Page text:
How to install Python 3 on Oracle Linux

Oracle Linux 7 doesn’t come with Python 3 by default but only with Python 2. Luckily, installing Python 3 can be done with two simple steps:

  1. sudo yum install -y oracle-epel-release-el7
  2. sudo yum install -y python36

The first step installs and enables the Oracle EPEL yum repository (EPEL – Extra Packages for Enterprise Linux) which includes the Python 3.6 version. In case the repository is already installed, yum will detect that and do nothing. So nothing will go wrong if you execute the command unnecessarily or twice.

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How to enable auto start/shutdown for Oracle Database 18c Express Edition on Linux

Oracle Database 18c Express Edition can be enabled for automatic startup and shutdown with the Linux operating system. This will not only allow you not to worry about starting and stopping the database but it will also ensure that the database is properly shutdown before the machine is powered off. Enabling auto startup/shutdown is done via two simple commands:

  1. systemctl daemon-reload
  2. systemctl enable oracle-xe-18c

These commands will have to be executed either via the root user or with root privileges:

[root@localhost ~]# systemctl daemon-reload
[root@localhost ~]# systemctl enable oracle-xe-18c
oracle-xe-18c.service is not a native service, redirecting to /sbin/chkconfig.
Executing /sbin/chkconfig oracle-xe-18c on

For more information about starting and stopping Oracle Database XE, have a look at the documentation.

How to install Oracle Database 18c XE on Linux

The new version of the free Oracle Database edition, Oracle Database 18c Express Edition, just got released for Linux 64-bit. Getting started is really simple on Oracle Linux, basically a three step process of downloading the RPM file, installing it and then configuring the database. On other Red Hat  compatible Linux distributions you will also have to download the Oracle Database Preinstall RPM alongside the XE RPM file. Here is a quick guide on how to setup Oracle Database 18c XE.

tl;dr

Oracle Linux

  1. Download the RPM file from Oracle Technology Network
  2. Run “yum -y localinstall oracle-database*18c*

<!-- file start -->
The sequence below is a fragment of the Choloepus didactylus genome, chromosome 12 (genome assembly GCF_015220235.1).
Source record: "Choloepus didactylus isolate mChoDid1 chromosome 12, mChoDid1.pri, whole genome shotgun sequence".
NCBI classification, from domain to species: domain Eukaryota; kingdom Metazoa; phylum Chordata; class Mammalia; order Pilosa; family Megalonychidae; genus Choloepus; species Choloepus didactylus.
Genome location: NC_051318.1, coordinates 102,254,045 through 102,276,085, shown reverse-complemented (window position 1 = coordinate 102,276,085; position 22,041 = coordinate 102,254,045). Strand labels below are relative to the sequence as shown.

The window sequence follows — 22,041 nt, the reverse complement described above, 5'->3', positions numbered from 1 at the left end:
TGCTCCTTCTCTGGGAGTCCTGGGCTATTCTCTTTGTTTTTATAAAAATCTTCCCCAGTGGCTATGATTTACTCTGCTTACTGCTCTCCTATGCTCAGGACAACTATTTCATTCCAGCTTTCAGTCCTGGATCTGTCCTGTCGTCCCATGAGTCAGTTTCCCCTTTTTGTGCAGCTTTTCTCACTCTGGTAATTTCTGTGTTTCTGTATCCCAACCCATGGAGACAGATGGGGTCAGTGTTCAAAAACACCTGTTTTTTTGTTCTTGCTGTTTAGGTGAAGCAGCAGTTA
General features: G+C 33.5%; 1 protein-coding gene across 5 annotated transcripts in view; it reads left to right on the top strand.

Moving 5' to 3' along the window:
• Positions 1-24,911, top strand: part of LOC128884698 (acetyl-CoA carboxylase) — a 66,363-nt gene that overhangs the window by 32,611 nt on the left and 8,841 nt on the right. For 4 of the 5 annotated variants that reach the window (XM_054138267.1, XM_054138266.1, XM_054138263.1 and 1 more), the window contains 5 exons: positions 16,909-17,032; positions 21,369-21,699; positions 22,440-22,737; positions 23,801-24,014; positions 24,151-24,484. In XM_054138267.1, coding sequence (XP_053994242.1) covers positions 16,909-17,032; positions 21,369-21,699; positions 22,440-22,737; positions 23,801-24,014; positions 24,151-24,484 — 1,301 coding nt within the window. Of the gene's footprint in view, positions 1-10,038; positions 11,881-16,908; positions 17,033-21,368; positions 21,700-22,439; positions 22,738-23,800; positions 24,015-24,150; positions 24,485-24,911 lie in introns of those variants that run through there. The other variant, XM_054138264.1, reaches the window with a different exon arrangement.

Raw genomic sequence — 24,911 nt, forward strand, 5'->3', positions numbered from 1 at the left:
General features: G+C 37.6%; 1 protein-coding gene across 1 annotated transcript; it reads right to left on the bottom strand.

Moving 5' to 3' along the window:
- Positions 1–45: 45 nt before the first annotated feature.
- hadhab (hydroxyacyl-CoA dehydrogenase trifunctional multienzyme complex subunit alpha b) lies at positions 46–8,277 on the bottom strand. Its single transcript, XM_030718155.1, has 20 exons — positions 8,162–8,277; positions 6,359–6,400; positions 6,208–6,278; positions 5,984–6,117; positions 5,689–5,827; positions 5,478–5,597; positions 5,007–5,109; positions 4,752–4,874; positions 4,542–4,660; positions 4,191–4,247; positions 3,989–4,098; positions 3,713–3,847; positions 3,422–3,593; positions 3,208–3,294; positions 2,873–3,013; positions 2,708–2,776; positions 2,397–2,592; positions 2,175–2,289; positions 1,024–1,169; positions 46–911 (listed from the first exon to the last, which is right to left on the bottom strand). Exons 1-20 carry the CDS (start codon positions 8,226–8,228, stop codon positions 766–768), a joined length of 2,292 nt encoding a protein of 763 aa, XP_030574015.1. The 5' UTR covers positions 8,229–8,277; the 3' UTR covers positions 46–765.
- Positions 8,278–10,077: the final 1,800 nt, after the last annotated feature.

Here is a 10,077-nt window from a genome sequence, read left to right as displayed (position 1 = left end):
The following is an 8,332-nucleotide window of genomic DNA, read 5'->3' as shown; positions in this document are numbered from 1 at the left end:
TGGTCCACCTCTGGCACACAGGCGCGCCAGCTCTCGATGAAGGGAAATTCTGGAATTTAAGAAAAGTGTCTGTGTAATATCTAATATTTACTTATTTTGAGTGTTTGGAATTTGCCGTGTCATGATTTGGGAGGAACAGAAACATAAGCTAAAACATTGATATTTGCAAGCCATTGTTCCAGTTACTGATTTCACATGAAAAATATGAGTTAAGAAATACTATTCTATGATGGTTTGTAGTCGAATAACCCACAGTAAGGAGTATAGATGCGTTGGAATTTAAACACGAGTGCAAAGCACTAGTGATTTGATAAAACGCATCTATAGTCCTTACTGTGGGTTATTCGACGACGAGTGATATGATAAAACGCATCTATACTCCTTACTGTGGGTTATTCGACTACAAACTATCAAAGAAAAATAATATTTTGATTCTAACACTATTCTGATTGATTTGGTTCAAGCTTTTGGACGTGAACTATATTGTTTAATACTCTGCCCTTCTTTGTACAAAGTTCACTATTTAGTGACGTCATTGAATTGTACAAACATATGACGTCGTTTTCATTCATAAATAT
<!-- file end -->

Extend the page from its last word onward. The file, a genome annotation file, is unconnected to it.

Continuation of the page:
3. Run “/etc/init.d/oracle-xe-18c configure

Other Red Hat compatible Linux distribution

  1. Download the RPM file from Oracle Technology Network
  2. Download the Oracle Database Preinstall RPM via “curl -o oracle-database-preinstall-18c-1.0-1.el7.x86_64.rpm https://yum.oracle.com/repo/OracleLinux/OL7/latest/x86_64/getPackage/oracle-database-preinstall-18c-1.0-1.el7.x86_64.rpm
  3. Run “yum -y localinstall oracle-database*18c*
  4. Run “/etc/init.d/oracle-xe-18c configure

Continue reading “How to install Oracle Database 18c XE on Linux”

Oracle Database 18c Express Edition is Generally Available!

Oracle just released the new version of Oracle Database Express Edition (XE), a free edition of Oracle Database. This release means something special to me, as I have been closely involved in it and with the great team that brought us Oracle Database 18c XE.

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Autonomous Database: Creating an Autonomous Data Warehouse Instance

In my previous post I have shown how quick and easy it is to create an Oracle Autonomous Transaction Processing instance. In this post I want to show that the same applies for an Oracle Autonomous Data Warehouse, short ADW, instance. As a matter of fact, both services are running on the very same Oracle Autonomous Database infrastructure so you will see that the steps are the very same as with Autonomous Transaction Processing.

Just like with ATP, you can try ADW yourself today via the Oracle Free Cloud Trial.

tl;dr

To create an instance you just have to follow these three simple steps:

  1. Log into the Oracle Cloud Console and choose “Autonomous Data Warehouse” from the menu.
  2. Click “Create Autonomous Data Warehouse
  3. Specify the name, the amount of CPU and storage, the administrator password and hit “Create Autonomous Data Warehouse

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Autonomous Database: Creating an Autonomous Transaction Processing Instance